Many people who consider themselves adequately protected are frustrated to find themselves unprepared when the unexpected happens. Whether a natural disaster, health issue, crime, or serious accident bombards your life, you will be better equipped to deal with life’s challenges when you have thoroughly planned ahead. At Carr Law, we make planning for your future as easy and accurate as possible. We adapt to the needs of the individuals we serve. For some a simple Will suffices, while others may need a more comprehensive set of documents. Below we have laid out a few documents everyone should consider having. If you already have these important documents, then do what you can to keep important documents safe. If you have any questions, don’t hesitate to contact us by calling Carr Law at (801) 810-7002 (SLC) or (435) 243-7002 (Tooele).
A last will is a legal document specifying final wishes following your death. Generally, a major component of a will is your preference regarding the distribution of the assets of your estate. Regardless of the size or value of your estate, having a will is sound practice because it allows for planning ahead. You can make sure that your assets are protected and that specific allocations to family, friends and organizations are honored. Additionally, a will creates a more efficient and less costly distribution of your property. The the best way to ensure that your assets are distributed properly is to have your will drawn up by an attorney licensed in your state who specializes in estate planning and probate. One misplaced word in a will can lead to an improper distribution of your assets. At Carr Law, we pride ourselves on drafting error-free wills that lead to precisely the results you want. Additionally, we recommend our clients regularly review and update their wills as needed over time.
Basically, a trust splits the equitable title in property from its legal title, which means one person or organization is charged with managing the property while another is given the benefit. There are dozens of different types of trusts. For example, a revocable living trust allows you to continue to manage your trust assets during your lifetime. Upon your death the trust assets are automatically passed along to your beneficiaries rather than requiring a will to devise the property. This reduces the chance that some of your personal information will become public information. Another type of trust is a spendthrift trust, which allows you to protect the property in the trust from any creditors that a beneficiary may have breathing down his or her neck.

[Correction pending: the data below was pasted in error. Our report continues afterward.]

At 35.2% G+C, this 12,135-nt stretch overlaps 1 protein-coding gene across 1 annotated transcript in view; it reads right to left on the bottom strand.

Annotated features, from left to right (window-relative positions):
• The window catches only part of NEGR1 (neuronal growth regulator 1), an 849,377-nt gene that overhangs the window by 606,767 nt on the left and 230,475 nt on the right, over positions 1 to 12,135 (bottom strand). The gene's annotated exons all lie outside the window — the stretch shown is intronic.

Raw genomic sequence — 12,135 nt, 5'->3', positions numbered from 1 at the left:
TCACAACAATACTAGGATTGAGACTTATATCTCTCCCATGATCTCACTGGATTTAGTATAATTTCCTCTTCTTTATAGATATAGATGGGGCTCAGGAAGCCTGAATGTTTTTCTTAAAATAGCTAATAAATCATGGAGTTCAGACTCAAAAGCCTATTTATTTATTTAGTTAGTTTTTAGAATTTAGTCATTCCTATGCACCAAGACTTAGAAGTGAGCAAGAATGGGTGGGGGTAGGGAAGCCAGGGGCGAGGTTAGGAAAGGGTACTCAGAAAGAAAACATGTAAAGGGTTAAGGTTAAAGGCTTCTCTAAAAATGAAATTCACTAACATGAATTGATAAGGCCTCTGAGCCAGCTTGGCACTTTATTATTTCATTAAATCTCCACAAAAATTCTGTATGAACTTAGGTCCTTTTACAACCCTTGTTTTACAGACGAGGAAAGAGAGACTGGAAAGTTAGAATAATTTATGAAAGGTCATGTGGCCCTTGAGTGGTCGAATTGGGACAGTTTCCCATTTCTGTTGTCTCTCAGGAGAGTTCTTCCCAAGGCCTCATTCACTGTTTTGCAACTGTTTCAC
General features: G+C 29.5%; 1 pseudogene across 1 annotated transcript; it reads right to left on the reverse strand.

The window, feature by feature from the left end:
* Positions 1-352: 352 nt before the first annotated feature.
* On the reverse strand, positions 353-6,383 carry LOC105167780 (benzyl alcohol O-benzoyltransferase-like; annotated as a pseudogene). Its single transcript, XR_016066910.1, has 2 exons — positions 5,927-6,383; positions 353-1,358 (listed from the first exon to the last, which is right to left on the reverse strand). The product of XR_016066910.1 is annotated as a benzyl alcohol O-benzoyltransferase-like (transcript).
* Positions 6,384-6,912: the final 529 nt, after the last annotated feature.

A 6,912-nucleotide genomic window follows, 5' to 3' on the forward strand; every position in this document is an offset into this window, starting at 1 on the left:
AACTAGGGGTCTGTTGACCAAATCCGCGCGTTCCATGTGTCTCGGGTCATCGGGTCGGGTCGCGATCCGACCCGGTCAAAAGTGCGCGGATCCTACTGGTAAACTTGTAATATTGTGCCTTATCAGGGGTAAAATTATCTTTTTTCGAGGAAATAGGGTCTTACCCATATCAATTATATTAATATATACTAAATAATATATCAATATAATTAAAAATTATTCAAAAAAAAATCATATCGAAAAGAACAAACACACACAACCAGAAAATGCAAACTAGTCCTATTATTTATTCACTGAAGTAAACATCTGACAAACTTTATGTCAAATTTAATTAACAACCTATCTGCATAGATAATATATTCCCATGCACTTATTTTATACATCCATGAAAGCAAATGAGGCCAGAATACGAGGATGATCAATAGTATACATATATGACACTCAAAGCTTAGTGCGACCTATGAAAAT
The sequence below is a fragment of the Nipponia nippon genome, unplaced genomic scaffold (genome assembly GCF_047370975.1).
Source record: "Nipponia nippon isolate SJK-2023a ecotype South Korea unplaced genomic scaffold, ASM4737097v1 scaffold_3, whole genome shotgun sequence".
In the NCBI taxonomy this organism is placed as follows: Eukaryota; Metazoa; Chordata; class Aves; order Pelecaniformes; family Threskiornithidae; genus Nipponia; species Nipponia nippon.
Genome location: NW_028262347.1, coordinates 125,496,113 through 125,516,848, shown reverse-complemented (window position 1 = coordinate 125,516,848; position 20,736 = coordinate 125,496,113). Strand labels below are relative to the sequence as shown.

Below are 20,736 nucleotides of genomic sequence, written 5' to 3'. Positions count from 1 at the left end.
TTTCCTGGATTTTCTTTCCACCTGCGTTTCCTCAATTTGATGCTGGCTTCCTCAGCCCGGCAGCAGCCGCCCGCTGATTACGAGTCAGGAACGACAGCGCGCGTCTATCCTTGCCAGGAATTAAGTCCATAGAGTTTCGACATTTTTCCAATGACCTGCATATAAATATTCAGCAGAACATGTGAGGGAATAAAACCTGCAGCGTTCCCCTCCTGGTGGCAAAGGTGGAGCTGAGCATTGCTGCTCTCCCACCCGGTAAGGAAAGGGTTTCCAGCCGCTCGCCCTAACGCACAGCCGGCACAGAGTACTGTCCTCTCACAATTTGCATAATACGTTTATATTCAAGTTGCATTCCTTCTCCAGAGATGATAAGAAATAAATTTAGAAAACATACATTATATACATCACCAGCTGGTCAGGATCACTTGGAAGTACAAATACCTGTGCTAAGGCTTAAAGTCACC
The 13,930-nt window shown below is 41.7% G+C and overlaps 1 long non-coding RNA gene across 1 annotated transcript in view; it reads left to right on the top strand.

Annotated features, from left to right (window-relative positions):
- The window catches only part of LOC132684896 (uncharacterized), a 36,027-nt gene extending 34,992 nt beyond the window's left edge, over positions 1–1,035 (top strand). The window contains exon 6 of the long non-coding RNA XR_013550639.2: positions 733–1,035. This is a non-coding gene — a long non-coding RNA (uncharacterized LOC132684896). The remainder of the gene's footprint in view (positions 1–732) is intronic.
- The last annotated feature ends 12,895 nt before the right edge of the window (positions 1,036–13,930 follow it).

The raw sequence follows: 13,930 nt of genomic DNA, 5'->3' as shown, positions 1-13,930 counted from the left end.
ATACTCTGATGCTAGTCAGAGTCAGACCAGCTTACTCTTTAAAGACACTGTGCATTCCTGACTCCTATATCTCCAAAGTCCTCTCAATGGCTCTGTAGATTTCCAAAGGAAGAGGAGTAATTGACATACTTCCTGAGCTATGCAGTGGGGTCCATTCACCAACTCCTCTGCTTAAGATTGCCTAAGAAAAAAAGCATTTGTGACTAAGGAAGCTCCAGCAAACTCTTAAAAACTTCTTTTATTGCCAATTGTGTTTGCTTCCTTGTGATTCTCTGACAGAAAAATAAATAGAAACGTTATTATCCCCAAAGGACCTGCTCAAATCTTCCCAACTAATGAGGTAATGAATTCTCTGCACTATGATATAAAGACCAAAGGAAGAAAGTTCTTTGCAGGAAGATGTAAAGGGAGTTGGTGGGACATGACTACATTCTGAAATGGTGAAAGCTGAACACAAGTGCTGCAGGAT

At Carr Law we fancy ourselves in finding creative ways to use trusts for the benefits of our clients. Here are just a few types of trusts: A/B Trusts, Asset Protection Trusts, By-Pass Trusts, Credit Shelter Trusts, Charitable Trusts, Charitable Remainder Trusts, Charitable Remainder Annuity Trust (“CRAT”), Charitable Remainder Unitrusts (“CRUT”), Charitable Remainder Unitrusts with Net Income Make-up Provisions (“NIMCRUT”), Complex Trusts, Constructive Trusts, Crummey Trusts, Dynasty Trusts, Generation Skipping Trusts, Grantor Trusts, Grantor Retained Income Trusts (“GRIT”), Life Insurance Trusts, Qualified Personal Residence Trusts (“QPRT”), Qualified Terminable Interest Property Trusts (“QTIP Trust”), Revocable Trusts, Simple Trusts, Special Needs Trusts, Spendthrift Trusts, Testamentary Trusts.
POWER OF ATTORNEY: